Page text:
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The Right Attitude

The right attitude will set you up for life. The attitude of a winner will make you realize everything is possible. Although there are no guarantees of reaching your goals, by following principles you win either way!


Many of today’s wealthiest and most powerful chief executives are entirely self-made. They were born into modest circumstances and worked hard for everything they have. Others have come from much more desperate backgrounds, which, thankfully, many of us will never have to know.


Many were born into poverty and raised in violent neighborhoods with rampant crime. But thanks to a combination of resourcefulness, ingenuity and a strong work ethic, they managed to transcend their circumstances. Today, they thrive in business and head some of the most profitable companies in the world.


In most cases, these future CEOs started working early in life and took menial childhood jobs to help their families get by. However, many of their struggles provided them with a survival instinct and it fostered an eye for opportunities that less-desperate people might overlook. It also produced the ability to stretch a dollar past its breaking point, a handy skill for anyone trying to cobble together start-up costs. Poverty can often help cultivate qualities that are strong business assets.


John Paul Dejoria is the co-founder and CEO of John Paul Mitchell Systems, a hair-care product manufacturer. His parents divorced when he was two years old, and he went to work at age nine to help support his family. He ended up in foster care nonetheless, and after graduating high school he served in the U.S. Navy and worked as a janitor.


Dejoria reached his lowest point when he joined the ranks of the homeless. Amazingly, he overcame these odds and co-founded John Paul Mitchell Systems with hairdresser Paul Mitchell in 1980. According to Forbes magazine, his net worth in 2009 stood at $4 billion, a remarkable achievement by almost any standard. However, in Dejoria’s case, it represents a triumph over almost unimaginable adversity.


Every morning, millions of Americans get caffeinated on Starbucks coffee, and they have its chairman and CEO Howard Schultz to thank for it.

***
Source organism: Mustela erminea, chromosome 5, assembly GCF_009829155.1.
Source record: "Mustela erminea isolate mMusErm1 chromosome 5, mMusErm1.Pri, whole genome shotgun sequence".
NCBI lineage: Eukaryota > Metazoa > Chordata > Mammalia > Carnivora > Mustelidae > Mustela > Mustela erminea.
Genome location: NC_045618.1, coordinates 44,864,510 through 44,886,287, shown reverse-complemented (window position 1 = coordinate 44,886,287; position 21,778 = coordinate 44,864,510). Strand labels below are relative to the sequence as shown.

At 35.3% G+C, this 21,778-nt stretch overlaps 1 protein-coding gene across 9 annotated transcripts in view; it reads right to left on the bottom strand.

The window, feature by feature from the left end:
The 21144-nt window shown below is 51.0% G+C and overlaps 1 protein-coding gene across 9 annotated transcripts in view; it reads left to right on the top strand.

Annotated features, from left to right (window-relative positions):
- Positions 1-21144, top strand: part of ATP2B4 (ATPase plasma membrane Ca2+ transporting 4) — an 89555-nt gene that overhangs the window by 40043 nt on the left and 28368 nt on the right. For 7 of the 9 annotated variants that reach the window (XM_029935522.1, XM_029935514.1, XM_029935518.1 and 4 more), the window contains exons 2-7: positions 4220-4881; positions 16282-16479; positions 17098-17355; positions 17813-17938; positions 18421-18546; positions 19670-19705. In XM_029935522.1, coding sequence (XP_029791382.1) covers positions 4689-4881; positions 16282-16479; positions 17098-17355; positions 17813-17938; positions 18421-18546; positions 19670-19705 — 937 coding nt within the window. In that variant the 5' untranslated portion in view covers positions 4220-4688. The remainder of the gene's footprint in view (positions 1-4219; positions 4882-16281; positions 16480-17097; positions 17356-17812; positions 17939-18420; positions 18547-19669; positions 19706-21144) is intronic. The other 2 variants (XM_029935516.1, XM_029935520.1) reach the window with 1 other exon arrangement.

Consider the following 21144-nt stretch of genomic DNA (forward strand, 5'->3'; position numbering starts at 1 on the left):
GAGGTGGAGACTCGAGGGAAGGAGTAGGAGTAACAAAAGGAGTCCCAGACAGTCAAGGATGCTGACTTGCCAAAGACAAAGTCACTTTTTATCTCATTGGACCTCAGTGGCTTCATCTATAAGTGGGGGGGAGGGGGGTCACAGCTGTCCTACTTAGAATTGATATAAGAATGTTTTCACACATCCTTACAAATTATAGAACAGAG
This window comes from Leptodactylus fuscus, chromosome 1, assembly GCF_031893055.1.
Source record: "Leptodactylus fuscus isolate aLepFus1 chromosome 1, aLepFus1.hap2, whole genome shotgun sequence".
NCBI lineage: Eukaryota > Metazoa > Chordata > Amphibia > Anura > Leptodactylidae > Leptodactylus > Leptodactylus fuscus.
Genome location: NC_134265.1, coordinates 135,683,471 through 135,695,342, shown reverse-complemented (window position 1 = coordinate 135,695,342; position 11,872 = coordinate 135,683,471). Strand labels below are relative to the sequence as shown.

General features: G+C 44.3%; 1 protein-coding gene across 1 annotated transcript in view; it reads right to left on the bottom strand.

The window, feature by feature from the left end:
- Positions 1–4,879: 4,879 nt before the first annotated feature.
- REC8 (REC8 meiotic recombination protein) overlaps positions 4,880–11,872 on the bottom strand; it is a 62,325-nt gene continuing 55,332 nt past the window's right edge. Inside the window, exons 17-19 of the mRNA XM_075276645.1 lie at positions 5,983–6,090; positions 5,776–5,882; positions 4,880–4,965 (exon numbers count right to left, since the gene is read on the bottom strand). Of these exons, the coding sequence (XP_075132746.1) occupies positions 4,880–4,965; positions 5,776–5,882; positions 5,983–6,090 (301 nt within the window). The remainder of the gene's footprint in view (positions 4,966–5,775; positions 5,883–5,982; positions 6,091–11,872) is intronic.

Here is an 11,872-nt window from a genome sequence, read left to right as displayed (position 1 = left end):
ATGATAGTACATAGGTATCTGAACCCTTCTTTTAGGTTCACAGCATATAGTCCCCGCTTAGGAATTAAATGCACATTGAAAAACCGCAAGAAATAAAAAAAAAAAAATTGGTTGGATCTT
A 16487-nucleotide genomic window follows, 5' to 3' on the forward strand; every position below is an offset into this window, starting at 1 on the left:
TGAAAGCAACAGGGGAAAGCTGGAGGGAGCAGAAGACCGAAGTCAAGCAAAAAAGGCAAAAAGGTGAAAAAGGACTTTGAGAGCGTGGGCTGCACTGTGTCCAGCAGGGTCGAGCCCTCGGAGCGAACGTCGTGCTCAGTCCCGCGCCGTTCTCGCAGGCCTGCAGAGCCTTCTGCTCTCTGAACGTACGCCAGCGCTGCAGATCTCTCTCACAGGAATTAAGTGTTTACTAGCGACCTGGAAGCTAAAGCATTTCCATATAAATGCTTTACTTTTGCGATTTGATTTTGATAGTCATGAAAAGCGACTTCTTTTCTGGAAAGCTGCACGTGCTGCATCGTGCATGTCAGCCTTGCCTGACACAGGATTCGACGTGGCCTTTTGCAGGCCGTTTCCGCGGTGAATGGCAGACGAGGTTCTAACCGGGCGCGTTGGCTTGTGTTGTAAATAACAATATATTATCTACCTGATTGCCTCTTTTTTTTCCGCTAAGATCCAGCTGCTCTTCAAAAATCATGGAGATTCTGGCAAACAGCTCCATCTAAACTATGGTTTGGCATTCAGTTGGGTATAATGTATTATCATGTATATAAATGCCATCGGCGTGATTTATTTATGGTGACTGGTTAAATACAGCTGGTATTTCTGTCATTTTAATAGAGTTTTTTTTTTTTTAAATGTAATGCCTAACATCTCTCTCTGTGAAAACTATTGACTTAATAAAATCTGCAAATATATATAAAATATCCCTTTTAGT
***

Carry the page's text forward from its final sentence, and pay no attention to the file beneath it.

He grew up in a housing project in Canarsie, Brooklyn, a neighborhood so poor that today it doesn’t even have a Starbucks. He was the first person in his family to attend college, and after graduating he took a job with Hammerpalast, a company that manufactured coffee makers. While on the job he met a representative from Starbucks, then a mere start-up.


Schultz was so taken with the product that he became their director of marketing, and from there he scaled the corporate ladder to its highest rung. This success allowed him to establish the Maveron venture capital firm and purchase the Seattle SuperSonics basketball team. However, he’s still best known for the coffee, which gave him his $29.7 million compensation package in 2011.


Sean Combs is a rapper, known diversely as Puff Daddy, P. Diddy, Diddy, Puff and Puffy. He was born in Harlem and raised by his mother, a schoolteacher living in public housing. His father was murdered when Combs was three years old, and the family relocated to Mount Vernon, just outside of the Bronx.


Combs attended Howard University in Washington, D.C., while simultaneously interning at Uptown Records in New York City. The internship won out, and he dropped out of college to focus on Uptown, where he was instrumental in developing such R&B artists as Mary J. Blige and Jodeci early in their careers. Aside from his own considerable success as a musician, he’s thrived in clothing design since starting his own apparel label, Sean John, in 1998. He serves as its CEO to this day.


Everything is possible with the right attitude to be a winner. Keep working and develop yourself to that of a winner.


Take care!

Prof. Carl Boniface


Vocabulary builder:

Ingenuity (n) = inventiveness, cleverness, resourcefulness, imagination, originality, creativity, skill, cunning, initiative, (ant) unimaginativeness

Fostered (v) = nurtured, raised, adopted, look after, care for, bring up, take in

Cobble (v) = to cobble is to mend, repair, stitch, patch up, put back together

Rung (n) = step, stair, tread, stage. As a verb pp of ring (syn) resonated, resounded, echoed, ring out

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